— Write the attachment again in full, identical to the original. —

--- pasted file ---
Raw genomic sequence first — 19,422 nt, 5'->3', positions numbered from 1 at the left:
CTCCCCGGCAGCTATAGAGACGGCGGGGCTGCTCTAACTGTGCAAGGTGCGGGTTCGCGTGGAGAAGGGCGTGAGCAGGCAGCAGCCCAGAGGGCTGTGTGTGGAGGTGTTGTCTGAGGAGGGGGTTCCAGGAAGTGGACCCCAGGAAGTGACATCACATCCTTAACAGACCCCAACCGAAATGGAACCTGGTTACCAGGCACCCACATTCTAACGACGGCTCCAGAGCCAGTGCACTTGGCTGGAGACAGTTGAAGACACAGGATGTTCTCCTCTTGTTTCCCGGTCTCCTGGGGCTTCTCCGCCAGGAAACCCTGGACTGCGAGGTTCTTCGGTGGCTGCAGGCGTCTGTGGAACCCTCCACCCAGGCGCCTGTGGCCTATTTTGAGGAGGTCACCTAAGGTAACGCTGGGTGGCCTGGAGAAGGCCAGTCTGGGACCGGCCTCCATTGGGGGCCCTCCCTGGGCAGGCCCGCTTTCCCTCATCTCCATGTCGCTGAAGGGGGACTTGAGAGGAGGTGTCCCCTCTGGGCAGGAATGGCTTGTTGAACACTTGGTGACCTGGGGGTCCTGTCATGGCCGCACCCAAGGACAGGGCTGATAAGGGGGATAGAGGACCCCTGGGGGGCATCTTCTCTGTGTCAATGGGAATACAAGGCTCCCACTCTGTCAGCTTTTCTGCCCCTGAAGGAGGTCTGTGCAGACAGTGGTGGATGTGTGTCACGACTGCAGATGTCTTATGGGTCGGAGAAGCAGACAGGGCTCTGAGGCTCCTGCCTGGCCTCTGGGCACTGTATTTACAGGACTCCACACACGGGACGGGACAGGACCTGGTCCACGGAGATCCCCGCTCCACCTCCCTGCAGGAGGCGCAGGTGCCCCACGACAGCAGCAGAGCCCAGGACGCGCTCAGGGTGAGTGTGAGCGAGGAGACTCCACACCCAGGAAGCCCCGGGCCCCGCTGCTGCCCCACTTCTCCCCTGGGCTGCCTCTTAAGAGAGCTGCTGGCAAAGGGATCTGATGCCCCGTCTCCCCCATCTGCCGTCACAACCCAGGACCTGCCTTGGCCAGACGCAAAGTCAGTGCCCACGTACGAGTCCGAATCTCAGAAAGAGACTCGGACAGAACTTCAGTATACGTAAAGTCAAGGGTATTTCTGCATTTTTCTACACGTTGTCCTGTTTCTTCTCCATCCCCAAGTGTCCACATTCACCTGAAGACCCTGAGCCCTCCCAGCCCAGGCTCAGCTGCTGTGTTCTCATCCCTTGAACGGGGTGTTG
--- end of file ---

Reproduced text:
Raw genomic sequence first — 19,422 nt, 5'->3', positions numbered from 1 at the left:
CTCCCCGGCAGCTATAGAGACGGCGGGGCTGCTCTAACTGTGCAAGGTGCGGGTTCGCGTGGAGAAGGGCGTGAGCAGGCAGCAGCCCAGAGGGCTGTGTGTGGAGGTGTTGTCTGAGGAGGGGGTTCCAGGAAGTGGACCCCAGGAAGTGACATCACATCCTTAACAGACCCCAACCGAAATGGAACCTGGTTACCAGGCACCCACATTCTAACGACGGCTCCAGAGCCAGTGCACTTGGCTGGAGACAGTTGAAGACACAGGATGTTCTCCTCTTGTTTCCCGGTCTCCTGGGGCTTCTCCGCCAGGAAACCCTGGACTGCGAGGTTCTTCGGTGGCTGCAGGCGTCTGTGGAACCCTCCACCCAGGCGCCTGTGGCCTATTTTGAGGAGGTCACCTAAGGTAACGCTGGGTGGCCTGGAGAAGGCCAGTCTGGGACCGGCCTCCATTGGGGGCCCTCCCTGGGCAGGCCCGCTTTCCCTCATCTCCATGTCGCTGAAGGGGGACTTGAGAGGAGGTGTCCCCTCTGGGCAGGAATGGCTTGTTGAACACTTGGTGACCTGGGGGTCCTGTCATGGCCGCACCCAAGGACAGGGCTGATAAGGGGGATAGAGGACCCCTGGGGGGCATCTTCTCTGTGTCAATGGGAATACAAGGCTCCCACTCTGTCAGCTTTTCTGCCCCTGAAGGAGGTCTGTGCAGACAGTGGTGGATGTGTGTCACGACTGCAGATGTCTTATGGGTCGGAGAAGCAGACAGGGCTCTGAGGCTCCTGCCTGGCCTCTGGGCACTGTATTTACAGGACTCCACACACGGGACGGGACAGGACCTGGTCCACGGAGATCCCCGCTCCACCTCCCTGCAGGAGGCGCAGGTGCCCCACGACAGCAGCAGAGCCCAGGACGCGCTCAGGGTGAGTGTGAGCGAGGAGACTCCACACCCAGGAAGCCCCGGGCCCCGCTGCTGCCCCACTTCTCCCCTGGGCTGCCTCTTAAGAGAGCTGCTGGCAAAGGGATCTGATGCCCCGTCTCCCCCATCTGCCGTCACAACCCAGGACCTGCCTTGGCCAGACGCAAAGTCAGTGCCCACGTACGAGTCCGAATCTCAGAAAGAGACTCGGACAGAACTTCAGTATACGTAAAGTCAAGGGTATTTCTGCATTTTTCTACACGTTGTCCTGTTTCTTCTCCATCCCCAAGTGTCCACATTCACCTGAAGACCCTGAGCCCTCCCAGCCCAGGCTCAGCTGCTGTGTTCTCATCCCTTGAACGGGGTGTTG